Northamptonshire County Council is launching an investigation into the activities of its own company which paid for lavish events as it was heading towards its financial collapse.
The financially under-pressure authority is calling in an independent body to look into how NEA Properties was run.
The move comes after a joint investigation by the Local Democracy Reporting Service and the BBC revealed that the limited company used some of the £820,000 proceeds from the 2014 sale of county council -owned buildings to fund items such as £3,624 on a flypast at a Grafton Underwood memorial event in May 2015.
A sum of £80,000 was also spent with Northampton Saints and the council had use of a corporate hospitality box within the rugby club.
A spokesman for Northamptonshire County Council said: “An independent, external review into NEA Properties has been commissioned by the council. As such we are not in a position to comment any further on this matter until the outcomes and findings of this review.”
An internal audit of NEA Properties was carried out in January 2017 after the then UKIP county councillor Michael Brown blew the whistle over concerns about expenditure.
The audit found that documentation and governance within the company was minimal.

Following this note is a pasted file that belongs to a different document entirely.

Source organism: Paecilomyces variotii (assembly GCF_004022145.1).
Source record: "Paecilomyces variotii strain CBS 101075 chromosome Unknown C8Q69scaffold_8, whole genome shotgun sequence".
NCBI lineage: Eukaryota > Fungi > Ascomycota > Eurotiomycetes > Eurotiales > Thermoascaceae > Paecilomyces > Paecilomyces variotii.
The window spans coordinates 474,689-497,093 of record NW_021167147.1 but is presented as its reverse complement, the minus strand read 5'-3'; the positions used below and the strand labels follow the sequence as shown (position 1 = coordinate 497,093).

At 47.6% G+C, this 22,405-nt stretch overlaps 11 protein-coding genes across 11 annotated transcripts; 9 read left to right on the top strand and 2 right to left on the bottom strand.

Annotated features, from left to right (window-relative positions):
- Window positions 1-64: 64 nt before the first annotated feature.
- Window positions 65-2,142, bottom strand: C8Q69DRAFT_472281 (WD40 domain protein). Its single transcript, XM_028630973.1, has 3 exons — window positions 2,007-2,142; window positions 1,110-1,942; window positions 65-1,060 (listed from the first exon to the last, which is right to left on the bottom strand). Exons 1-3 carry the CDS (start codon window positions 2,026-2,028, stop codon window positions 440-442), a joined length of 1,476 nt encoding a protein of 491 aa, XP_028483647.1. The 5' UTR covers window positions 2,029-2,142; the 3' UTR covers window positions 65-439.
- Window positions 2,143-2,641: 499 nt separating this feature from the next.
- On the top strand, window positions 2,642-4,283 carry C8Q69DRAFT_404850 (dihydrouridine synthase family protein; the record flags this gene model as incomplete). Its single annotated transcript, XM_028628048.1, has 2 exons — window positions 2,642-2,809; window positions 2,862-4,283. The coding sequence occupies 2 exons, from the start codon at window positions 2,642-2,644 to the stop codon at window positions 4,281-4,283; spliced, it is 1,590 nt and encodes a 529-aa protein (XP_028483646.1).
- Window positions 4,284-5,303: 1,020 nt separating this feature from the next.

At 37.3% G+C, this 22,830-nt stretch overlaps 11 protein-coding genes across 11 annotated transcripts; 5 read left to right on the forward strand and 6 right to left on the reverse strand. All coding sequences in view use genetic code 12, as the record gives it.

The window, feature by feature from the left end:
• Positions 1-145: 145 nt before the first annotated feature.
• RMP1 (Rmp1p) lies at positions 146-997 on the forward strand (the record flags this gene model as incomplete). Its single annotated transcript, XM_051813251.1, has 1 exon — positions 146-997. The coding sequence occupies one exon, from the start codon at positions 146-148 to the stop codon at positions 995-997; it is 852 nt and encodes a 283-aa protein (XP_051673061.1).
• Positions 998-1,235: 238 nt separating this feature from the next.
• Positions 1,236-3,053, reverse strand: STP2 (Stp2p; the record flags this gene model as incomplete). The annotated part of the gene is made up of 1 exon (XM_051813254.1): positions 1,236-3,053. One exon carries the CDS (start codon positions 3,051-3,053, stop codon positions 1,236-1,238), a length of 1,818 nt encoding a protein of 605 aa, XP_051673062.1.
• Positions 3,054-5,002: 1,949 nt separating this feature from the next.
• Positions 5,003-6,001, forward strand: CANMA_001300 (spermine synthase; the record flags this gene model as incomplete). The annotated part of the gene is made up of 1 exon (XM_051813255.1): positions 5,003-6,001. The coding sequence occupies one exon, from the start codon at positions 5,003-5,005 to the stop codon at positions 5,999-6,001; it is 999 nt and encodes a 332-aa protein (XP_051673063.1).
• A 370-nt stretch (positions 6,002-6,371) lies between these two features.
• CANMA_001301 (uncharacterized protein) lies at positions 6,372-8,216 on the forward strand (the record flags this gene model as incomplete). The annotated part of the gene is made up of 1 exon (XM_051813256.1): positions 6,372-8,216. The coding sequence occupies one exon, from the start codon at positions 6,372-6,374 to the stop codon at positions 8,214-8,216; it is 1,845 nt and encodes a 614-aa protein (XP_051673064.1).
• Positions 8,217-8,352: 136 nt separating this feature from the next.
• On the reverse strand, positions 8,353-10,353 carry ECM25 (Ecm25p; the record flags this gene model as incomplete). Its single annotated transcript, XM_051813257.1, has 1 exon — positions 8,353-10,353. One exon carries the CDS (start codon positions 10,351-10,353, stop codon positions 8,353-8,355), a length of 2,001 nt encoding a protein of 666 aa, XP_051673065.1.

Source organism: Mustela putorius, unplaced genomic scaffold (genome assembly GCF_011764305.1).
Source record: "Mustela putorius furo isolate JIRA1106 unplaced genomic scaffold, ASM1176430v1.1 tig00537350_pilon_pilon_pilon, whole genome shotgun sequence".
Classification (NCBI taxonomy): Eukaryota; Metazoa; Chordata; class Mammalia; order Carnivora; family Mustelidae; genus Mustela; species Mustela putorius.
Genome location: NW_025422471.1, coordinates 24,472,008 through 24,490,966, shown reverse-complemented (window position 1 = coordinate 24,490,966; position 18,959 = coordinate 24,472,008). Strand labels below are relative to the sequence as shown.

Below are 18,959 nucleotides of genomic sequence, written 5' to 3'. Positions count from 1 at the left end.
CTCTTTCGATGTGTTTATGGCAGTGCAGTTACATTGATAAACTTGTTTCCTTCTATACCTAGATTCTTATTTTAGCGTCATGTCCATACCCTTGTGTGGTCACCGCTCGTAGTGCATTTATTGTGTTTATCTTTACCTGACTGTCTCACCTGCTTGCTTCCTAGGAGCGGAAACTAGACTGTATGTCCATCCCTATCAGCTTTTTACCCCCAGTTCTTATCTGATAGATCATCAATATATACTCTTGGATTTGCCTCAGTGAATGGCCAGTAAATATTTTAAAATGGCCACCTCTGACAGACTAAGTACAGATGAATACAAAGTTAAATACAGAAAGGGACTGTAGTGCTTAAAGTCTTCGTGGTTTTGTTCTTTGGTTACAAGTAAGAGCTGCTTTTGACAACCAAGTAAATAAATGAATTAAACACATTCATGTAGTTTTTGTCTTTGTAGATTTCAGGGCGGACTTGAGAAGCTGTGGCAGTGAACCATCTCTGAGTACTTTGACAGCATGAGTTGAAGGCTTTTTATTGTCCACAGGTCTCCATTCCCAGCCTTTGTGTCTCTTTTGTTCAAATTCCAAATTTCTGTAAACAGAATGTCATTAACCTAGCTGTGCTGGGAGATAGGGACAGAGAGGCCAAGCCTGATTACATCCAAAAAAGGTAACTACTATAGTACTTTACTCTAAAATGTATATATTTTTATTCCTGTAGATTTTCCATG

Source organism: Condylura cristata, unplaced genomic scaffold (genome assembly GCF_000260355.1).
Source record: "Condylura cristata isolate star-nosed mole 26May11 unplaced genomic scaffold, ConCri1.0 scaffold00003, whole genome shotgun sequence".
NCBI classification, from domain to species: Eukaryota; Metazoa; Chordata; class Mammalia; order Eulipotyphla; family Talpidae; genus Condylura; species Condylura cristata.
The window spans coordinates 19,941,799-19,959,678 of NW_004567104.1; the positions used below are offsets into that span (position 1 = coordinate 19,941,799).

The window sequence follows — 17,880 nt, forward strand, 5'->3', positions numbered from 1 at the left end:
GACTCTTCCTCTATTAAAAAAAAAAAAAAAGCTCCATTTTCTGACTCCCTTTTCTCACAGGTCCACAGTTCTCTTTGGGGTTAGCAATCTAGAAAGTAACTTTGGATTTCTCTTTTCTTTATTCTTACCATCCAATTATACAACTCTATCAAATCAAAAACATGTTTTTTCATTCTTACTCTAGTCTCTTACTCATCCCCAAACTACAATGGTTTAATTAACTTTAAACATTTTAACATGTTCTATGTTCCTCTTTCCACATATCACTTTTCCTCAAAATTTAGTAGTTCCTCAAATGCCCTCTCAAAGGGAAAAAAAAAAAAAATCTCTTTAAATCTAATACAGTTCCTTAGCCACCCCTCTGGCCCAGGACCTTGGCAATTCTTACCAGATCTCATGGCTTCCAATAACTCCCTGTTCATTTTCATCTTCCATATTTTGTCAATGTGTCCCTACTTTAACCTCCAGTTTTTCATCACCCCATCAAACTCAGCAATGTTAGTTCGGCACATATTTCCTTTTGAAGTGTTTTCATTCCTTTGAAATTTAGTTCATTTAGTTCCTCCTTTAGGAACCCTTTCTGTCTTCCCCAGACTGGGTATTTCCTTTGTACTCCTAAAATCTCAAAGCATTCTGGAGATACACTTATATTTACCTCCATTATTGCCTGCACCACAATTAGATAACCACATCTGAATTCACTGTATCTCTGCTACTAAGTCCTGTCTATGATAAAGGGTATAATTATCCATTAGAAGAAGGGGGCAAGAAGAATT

It also said: “There is no evidence of improper spend or improper management of the company but in the absence of various records only Limited Assurance can be provided.”
The limited company was set up the authority in 1983 and since then there have been a number of different councillors who held the role of directors of NEA Properties.
At the time of the 2015 spend detailed in the audit, Conservative councillors and cabinet members Andre Gonzalez de Savage and Bill Parker were directors.
The audit suggested in its findings that: “The potential conflict between a councillor of officer performing dual roles, eg the cllr/officer role and company director, should be assessed and documented for every role and overseen by the council’s monitoring officer.”
Both Cllr Parker and Cllr de Savage have said that NEA Properties was closely linked to Northamptonshire Enterprise Partnerships, an organisation set up by the county council in May 2011 to promote the council. Its predecessor organisation was Northamptonshire Enterprise Limited, which ran from 2006.
Labour councillor Gareth Eales, who sent a formal request for action to council leader Matt Golby after the NEA revelations came to light, said: “I am pleased that an investigation will take place on this issue.”
Joint story by BBC journalist Matt Precey and Sarah Ward as part of the Local Democracy Reporting Service